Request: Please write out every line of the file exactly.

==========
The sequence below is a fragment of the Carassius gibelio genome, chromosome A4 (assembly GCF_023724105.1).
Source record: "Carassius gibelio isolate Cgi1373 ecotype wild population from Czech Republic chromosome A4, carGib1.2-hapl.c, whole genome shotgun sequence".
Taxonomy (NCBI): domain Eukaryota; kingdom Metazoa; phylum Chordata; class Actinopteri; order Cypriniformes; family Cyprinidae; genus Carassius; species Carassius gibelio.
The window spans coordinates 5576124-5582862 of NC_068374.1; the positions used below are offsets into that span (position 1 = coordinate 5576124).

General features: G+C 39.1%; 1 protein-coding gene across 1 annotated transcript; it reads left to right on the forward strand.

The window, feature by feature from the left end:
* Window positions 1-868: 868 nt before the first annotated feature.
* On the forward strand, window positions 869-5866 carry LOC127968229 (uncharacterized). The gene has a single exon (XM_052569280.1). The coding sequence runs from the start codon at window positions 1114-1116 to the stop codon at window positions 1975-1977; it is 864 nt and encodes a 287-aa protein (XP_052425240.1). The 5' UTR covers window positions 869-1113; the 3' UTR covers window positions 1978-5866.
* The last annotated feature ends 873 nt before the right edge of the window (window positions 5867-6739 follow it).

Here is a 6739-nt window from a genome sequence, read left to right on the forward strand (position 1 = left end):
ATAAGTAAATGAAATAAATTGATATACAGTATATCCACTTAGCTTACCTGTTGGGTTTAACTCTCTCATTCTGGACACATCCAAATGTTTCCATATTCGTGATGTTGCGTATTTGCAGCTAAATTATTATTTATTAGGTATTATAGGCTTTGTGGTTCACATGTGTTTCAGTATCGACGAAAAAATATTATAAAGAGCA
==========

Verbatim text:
The sequence below is a fragment of the Carassius gibelio genome, chromosome A4 (assembly GCF_023724105.1).
Source record: "Carassius gibelio isolate Cgi1373 ecotype wild population from Czech Republic chromosome A4, carGib1.2-hapl.c, whole genome shotgun sequence".
Taxonomy (NCBI): domain Eukaryota; kingdom Metazoa; phylum Chordata; class Actinopteri; order Cypriniformes; family Cyprinidae; genus Carassius; species Carassius gibelio.
The window spans coordinates 5576124-5582862 of NC_068374.1; the positions used below are offsets into that span (position 1 = coordinate 5576124).

General features: G+C 39.1%; 1 protein-coding gene across 1 annotated transcript; it reads left to right on the forward strand.

The window, feature by feature from the left end:
* Window positions 1-868: 868 nt before the first annotated feature.
* On the forward strand, window positions 869-5866 carry LOC127968229 (uncharacterized). The gene has a single exon (XM_052569280.1). The coding sequence runs from the start codon at window positions 1114-1116 to the stop codon at window positions 1975-1977; it is 864 nt and encodes a 287-aa protein (XP_052425240.1). The 5' UTR covers window positions 869-1113; the 3' UTR covers window positions 1978-5866.
* The last annotated feature ends 873 nt before the right edge of the window (window positions 5867-6739 follow it).

Here is a 6739-nt window from a genome sequence, read left to right on the forward strand (position 1 = left end):
ATAAGTAAATGAAATAAATTGATATACAGTATATCCACTTAGCTTACCTGTTGGGTTTAACTCTCTCATTCTGGACACATCCAAATGTTTCCATATTCGTGATGTTGCGTATTTGCAGCTAAATTATTATTTATTAGGTATTATAGGCTTTGTGGTTCACATGTGTTTCAGTATCGACGAAAAAATATTATAAAGAGCA